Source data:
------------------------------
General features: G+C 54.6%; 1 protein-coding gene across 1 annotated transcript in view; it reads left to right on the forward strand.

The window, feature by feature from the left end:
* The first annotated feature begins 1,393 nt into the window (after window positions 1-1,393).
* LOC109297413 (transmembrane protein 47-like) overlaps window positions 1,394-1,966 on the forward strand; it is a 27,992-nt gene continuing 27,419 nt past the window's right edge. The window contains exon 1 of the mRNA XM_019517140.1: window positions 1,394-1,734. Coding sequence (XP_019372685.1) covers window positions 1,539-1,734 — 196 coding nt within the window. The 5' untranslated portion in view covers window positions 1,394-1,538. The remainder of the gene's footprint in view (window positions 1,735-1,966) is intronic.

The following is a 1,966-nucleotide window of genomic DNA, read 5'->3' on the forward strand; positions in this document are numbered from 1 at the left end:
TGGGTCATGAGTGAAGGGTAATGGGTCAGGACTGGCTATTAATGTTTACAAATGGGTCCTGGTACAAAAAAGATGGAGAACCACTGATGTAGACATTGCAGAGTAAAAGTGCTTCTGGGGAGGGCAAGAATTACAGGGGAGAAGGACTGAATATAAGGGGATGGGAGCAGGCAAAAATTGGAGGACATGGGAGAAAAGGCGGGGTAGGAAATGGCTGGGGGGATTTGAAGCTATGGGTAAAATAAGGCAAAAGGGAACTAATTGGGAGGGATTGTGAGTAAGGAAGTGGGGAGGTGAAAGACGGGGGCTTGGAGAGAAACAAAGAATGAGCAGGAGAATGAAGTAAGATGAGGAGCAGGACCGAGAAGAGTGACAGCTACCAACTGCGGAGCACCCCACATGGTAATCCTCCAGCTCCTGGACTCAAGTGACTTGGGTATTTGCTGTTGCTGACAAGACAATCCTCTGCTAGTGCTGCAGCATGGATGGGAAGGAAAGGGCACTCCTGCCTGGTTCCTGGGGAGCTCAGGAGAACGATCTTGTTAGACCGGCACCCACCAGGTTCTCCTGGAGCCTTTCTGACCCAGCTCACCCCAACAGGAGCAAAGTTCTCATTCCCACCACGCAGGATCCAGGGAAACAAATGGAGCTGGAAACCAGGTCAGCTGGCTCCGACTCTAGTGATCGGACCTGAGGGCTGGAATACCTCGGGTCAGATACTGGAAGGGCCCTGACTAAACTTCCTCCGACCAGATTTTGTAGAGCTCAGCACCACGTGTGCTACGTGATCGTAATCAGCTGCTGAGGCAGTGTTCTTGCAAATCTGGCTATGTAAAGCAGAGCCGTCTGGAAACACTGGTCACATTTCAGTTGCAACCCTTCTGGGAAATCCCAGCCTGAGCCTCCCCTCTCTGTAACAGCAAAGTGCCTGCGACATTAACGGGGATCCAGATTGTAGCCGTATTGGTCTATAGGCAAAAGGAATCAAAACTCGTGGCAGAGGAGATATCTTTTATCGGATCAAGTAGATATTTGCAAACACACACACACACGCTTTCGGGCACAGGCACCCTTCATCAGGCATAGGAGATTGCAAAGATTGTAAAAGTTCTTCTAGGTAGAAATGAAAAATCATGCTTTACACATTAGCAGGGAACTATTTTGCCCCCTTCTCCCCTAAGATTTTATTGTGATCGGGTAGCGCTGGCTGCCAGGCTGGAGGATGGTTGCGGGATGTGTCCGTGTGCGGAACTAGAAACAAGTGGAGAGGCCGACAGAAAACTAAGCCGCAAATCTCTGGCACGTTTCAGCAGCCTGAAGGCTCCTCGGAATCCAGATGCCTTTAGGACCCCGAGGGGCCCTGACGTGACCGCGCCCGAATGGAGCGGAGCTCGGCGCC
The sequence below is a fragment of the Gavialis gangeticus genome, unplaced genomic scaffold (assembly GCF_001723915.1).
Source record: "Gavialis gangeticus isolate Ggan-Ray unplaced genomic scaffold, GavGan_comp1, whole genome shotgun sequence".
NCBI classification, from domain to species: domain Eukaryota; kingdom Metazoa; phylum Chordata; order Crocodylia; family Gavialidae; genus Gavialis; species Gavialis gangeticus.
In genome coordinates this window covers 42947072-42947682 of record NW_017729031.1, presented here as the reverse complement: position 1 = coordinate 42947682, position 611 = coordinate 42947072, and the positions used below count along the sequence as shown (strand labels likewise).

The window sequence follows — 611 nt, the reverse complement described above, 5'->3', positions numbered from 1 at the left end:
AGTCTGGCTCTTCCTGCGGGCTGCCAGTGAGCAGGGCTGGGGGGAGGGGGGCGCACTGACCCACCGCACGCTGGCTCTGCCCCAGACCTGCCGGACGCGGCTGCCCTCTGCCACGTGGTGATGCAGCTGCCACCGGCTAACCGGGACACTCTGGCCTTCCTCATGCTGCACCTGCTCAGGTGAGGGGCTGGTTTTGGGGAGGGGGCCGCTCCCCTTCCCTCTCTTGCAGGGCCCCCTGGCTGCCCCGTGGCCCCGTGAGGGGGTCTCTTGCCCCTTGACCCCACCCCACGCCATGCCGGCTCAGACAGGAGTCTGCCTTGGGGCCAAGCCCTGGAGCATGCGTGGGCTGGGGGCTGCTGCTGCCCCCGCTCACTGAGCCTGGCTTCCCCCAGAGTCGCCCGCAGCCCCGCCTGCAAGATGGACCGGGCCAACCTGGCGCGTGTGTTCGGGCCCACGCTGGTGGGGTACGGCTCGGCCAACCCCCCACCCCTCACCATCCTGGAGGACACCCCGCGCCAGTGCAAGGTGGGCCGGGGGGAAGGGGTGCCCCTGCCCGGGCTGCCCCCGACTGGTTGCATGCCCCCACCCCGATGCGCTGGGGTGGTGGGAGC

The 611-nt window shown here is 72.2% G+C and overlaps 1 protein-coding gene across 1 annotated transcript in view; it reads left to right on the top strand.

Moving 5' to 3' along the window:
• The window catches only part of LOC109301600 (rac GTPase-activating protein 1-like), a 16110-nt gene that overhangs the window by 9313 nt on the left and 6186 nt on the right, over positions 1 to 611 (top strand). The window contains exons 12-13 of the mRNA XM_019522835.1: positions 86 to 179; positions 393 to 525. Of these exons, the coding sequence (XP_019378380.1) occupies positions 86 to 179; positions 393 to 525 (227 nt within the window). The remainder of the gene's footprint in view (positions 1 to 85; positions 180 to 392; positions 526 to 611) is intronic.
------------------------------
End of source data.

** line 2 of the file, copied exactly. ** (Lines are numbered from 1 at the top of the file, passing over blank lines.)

The window, feature by feature from the left end: